The Kansas City Board of Trade July wheat contract price increased from $3.44 on Dec. 9 to $4.29 on Feb. 9. By this writing, wheat prices had fallen about 16 cents. Moisture and temperature will determine where prices go from here.

Crop reports indicate that Oklahoma and Texas's wheat crop is mostly in poor to very poor condition while Kansas' wheat crop is in mostly good to excellent. Kansas is the No. 1 wheat producer and produces about twice as much as Oklahoma and Texas.

Of Oklahoma's wheat crop, 58 percent is reported poor to very poor, 32 percent fair (average), 10 percent good and 0 percent excellent. Oklahoma's topsoil moisture is reported to be 67 percent very short, 26 percent short, 7 percent adequate and zero surplus.

Eighty-nine percent of Texas's wheat crop is reported in poor to very poor condition with 10 percent fair and 1 percent good. Soil conditions reported in the Texas High Plains were about 98 percent short to very short and 2 percent adequate.

Only 3 percent of the Kansas wheat crop is reported to be very poor. Ten percent is reported to be poor, 35 percent fair, 46 percent good and 6 percent excellent. Seventy-two percent of Kansas's soil moisture is reported to be very short to short, 28 percent adequate and 0 percent adequate. Last year, only 10 percent of Kansas's soil moisture was reported to be short to very short.

Wheat prices increased about 85 cents per bushel because the market is concerned that 2006 U.S. wheat production will not be sufficient to maintain stocks. United States wheat ending stocks have been between 540 million bushels and 546 million bushels for the last three marketing years. The U.S. wheat price averaged $3.40 for each of the last three years.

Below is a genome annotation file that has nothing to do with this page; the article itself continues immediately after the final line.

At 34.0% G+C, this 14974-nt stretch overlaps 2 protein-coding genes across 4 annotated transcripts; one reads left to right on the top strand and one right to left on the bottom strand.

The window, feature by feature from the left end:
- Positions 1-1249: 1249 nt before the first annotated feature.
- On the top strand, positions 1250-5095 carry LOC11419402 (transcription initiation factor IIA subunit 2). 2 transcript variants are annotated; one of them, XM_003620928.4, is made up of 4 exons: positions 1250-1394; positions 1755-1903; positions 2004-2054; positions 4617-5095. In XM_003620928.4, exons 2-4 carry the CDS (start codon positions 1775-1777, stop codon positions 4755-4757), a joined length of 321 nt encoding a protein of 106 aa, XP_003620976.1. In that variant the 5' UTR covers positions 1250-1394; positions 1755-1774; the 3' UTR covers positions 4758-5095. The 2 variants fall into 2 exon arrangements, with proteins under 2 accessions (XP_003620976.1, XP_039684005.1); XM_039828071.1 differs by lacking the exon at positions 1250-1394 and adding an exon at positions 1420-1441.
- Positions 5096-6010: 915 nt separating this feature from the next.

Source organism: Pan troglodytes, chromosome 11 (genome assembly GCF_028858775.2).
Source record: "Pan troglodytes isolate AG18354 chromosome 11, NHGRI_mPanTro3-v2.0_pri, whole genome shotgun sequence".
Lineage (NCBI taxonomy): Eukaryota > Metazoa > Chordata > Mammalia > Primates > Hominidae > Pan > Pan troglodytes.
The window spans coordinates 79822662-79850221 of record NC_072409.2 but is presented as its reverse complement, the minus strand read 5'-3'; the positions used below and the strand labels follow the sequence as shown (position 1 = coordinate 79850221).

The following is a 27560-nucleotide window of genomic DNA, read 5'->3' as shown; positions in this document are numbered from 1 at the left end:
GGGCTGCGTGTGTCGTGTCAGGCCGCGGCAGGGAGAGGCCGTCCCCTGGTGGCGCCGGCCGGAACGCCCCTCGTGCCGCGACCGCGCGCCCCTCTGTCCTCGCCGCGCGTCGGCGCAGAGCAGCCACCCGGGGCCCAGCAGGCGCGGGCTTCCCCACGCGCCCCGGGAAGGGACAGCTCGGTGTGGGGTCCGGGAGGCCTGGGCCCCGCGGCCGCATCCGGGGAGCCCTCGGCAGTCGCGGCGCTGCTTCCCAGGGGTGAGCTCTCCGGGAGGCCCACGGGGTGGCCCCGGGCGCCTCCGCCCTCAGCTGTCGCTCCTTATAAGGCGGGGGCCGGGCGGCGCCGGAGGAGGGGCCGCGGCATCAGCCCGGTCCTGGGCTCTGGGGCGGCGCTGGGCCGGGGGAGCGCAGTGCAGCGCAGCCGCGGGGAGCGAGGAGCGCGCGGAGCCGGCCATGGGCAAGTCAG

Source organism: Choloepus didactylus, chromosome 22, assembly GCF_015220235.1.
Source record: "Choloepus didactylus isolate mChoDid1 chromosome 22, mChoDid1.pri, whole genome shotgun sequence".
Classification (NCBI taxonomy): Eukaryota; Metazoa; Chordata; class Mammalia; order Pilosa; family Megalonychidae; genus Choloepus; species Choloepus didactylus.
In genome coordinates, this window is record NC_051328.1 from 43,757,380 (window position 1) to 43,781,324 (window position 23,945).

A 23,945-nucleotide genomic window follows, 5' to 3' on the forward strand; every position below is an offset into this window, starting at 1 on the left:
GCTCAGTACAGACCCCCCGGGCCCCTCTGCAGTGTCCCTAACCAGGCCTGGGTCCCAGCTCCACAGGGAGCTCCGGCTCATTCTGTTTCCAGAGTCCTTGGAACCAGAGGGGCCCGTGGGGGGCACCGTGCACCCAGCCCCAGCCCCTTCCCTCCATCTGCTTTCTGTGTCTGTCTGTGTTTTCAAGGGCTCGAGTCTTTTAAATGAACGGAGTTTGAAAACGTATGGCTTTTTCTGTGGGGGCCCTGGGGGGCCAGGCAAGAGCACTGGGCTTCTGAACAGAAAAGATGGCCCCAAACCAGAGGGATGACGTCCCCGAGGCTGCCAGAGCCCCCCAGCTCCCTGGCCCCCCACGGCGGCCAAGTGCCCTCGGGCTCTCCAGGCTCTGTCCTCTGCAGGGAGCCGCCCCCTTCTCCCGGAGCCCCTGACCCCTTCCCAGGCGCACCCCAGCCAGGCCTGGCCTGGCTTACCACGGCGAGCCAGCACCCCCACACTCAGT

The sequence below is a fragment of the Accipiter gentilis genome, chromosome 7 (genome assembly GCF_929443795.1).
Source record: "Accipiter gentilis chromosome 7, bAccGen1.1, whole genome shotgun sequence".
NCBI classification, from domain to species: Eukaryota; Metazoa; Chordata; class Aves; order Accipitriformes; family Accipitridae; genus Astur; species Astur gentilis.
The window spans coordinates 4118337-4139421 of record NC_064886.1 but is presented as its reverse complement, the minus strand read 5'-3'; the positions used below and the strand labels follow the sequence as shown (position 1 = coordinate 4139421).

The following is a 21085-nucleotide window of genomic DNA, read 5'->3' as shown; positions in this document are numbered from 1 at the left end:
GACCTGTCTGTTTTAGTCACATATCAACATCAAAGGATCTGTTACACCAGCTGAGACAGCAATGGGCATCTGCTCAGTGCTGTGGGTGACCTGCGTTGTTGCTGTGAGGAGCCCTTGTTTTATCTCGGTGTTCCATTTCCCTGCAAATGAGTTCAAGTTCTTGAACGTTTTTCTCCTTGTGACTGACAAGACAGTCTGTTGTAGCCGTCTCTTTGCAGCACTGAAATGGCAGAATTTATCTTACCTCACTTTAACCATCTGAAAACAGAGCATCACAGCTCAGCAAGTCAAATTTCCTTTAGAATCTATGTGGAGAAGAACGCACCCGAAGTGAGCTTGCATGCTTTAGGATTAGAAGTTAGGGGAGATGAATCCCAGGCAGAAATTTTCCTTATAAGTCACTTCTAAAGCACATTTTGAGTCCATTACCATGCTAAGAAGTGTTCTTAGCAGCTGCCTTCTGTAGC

Reviewing historical U.S. wheat ending stocks' relationship to wheat prices indicates that U.S. wheat ending stocks need to fall below about 480 million bushels to have a dramatic price impact. In the 1996/'97 marketing year, U.S. wheat ending stocks were 440 million bushels and the average annual price was $4.30. In the 2002/'03 wheat-marketing year, wheat ending stocks were 490 m.b. and the average price was $3.56.

Other factors that will impact the 2006/'07 marketing year wheat price are foreign wheat production and U.S. corn production. There has not been much news about the foreign wheat crop. This may imply that the foreign wheat crop is progressing as normal.

United States corn ending stocks are projected to be 2.4 billion bushels compared to a five-year average of 1.5 billion bushels. Corn-ending stocks have not been above 2.4 billion bushels since 1987's 4.3 billion bushels. Low corn prices tend to limit wheat prices.

There is over three months before the U.S. winter wheat harvest and a lot can happen between now and then. KCBT July wheat contract prices appear to be trading in 20-cent price ranges. Key KCBT July contract price levels to watch are $3.65, $3.85, $4.05 and $4.25.

At this writing, the July contract price is $4.13. Two consecutive closes below $4.05 would break the uptrend and would signal that the next target price is $3.85. It would take two consecutive closes below $3.85 to signal that a downtrend has been established. Conversely, it will take two consecutive closes above $4.25 to signal that the uptrend will continue.

Elevators in Oklahoma and the Texas Panhandle are offering about 35 cents less (-35¢) than the KCBT July wheat contract price for harvest delivered wheat. At this writing, the forward contract price for harvest delivery is about $3.78 per bushel ($4.13 - $0.35).

No one knows what wheat prices will be at harvest. The question to ask is, “What will hurt me the most? Not having the opportunity to sell wheat at $4.30 or having to sell wheat at $3.30." If you can not afford the lower price, price some wheat for harvest delivery.